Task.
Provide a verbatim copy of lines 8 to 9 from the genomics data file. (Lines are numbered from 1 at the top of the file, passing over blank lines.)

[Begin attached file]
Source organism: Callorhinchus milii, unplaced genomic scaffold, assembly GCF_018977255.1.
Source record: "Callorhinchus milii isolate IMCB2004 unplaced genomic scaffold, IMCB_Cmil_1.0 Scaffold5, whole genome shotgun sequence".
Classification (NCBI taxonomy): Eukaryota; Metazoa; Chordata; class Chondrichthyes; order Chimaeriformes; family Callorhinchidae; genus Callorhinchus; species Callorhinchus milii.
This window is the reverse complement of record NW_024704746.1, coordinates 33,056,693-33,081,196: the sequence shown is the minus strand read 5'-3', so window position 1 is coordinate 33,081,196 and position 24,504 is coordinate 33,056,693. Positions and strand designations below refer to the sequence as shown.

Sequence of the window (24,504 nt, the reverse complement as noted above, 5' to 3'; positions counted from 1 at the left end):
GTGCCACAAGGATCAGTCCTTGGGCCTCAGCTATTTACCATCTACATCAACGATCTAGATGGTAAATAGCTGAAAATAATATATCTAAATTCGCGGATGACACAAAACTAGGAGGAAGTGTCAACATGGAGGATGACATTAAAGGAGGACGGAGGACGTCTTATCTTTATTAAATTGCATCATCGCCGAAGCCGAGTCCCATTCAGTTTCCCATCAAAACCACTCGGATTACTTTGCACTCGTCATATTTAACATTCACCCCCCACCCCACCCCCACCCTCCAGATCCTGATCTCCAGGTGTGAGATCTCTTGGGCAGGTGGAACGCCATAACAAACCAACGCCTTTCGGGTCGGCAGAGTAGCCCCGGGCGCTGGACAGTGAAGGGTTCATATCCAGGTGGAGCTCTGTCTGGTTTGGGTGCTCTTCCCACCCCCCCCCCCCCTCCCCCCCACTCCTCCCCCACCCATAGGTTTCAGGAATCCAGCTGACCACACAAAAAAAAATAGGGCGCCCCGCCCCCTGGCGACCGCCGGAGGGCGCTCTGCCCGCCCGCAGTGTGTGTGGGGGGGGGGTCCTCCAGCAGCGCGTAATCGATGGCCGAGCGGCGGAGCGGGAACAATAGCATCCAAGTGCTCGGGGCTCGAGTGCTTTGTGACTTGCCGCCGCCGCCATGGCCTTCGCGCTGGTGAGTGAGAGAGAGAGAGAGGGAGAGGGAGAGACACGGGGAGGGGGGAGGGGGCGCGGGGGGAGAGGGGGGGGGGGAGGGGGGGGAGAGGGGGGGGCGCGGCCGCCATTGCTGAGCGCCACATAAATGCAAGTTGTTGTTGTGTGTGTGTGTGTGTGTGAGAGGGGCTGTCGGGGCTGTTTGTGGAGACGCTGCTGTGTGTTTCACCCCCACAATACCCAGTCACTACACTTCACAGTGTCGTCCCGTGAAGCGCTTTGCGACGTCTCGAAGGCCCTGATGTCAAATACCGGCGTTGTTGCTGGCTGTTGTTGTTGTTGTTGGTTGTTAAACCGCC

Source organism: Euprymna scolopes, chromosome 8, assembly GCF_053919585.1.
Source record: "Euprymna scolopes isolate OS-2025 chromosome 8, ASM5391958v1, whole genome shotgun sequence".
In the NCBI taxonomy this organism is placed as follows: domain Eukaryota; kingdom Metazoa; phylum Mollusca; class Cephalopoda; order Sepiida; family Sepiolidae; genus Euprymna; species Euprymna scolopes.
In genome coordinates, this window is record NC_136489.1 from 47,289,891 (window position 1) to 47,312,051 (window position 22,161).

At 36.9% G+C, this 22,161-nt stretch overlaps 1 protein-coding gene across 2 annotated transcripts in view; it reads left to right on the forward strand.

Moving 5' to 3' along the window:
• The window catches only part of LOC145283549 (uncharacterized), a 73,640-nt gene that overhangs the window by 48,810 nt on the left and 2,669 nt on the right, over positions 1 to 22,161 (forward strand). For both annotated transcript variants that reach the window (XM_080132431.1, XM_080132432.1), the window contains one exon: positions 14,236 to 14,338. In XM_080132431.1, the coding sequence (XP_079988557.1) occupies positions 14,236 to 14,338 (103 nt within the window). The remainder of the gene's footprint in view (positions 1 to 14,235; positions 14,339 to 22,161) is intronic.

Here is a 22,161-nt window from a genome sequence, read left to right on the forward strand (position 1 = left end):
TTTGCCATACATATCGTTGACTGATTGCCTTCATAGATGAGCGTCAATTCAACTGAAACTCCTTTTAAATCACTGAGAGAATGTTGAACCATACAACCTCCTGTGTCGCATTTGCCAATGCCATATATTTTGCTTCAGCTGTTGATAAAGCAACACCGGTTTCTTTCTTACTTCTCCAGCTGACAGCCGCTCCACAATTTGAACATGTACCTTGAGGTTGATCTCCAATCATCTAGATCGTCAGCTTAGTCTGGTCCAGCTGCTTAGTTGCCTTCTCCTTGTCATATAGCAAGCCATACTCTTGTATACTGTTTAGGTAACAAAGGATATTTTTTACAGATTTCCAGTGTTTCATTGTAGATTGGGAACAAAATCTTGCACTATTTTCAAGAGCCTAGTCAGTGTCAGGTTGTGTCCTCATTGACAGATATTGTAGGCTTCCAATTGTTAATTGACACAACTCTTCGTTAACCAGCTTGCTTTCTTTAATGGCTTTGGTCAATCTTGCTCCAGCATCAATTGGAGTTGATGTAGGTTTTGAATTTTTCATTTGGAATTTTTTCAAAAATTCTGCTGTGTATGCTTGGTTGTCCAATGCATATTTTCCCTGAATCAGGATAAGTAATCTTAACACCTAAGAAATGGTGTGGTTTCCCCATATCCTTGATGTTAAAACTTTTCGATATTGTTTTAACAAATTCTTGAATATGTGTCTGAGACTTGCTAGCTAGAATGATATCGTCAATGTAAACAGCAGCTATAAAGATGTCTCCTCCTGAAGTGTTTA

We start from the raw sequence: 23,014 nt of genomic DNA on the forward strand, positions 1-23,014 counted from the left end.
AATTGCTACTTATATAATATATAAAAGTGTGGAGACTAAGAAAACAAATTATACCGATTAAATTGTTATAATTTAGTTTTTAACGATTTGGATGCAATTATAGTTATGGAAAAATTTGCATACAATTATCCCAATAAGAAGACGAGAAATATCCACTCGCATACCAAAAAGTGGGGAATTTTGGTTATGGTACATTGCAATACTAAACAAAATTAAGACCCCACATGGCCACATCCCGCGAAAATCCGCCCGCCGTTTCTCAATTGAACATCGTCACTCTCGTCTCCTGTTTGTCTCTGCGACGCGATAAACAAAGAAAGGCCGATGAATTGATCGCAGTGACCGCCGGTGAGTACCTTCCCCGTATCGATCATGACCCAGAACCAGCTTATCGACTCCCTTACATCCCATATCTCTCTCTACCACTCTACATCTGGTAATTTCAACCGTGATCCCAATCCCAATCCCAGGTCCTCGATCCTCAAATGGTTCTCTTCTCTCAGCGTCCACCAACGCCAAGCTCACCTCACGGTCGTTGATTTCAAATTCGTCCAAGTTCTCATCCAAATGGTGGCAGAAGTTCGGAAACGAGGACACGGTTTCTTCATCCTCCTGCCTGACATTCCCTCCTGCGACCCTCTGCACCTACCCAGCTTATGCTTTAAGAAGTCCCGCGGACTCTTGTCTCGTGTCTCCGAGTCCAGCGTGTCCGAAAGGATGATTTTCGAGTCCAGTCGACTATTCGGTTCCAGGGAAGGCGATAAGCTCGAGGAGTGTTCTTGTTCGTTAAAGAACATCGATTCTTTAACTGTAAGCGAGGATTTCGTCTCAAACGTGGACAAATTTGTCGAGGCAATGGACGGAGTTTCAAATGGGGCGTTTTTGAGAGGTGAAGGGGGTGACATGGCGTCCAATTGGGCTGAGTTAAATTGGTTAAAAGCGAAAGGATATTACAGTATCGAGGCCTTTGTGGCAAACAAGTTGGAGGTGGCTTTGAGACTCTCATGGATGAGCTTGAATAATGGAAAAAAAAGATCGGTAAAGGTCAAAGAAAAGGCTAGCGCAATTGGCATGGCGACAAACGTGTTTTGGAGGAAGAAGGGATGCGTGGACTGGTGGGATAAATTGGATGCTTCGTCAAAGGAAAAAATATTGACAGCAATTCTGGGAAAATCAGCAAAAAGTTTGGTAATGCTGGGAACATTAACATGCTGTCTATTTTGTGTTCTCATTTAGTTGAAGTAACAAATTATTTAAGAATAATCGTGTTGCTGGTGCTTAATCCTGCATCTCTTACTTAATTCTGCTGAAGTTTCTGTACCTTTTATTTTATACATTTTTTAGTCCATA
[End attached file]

Source record: "Euprymna scolopes isolate OS-2025 chromosome 8, ASM5391958v1, whole genome shotgun sequence".
In the NCBI taxonomy this organism is placed as follows: domain Eukaryota; kingdom Metazoa; phylum Mollusca; class Cephalopoda; order Sepiida; family Sepiolidae; genus Euprymna; species Euprymna scolopes.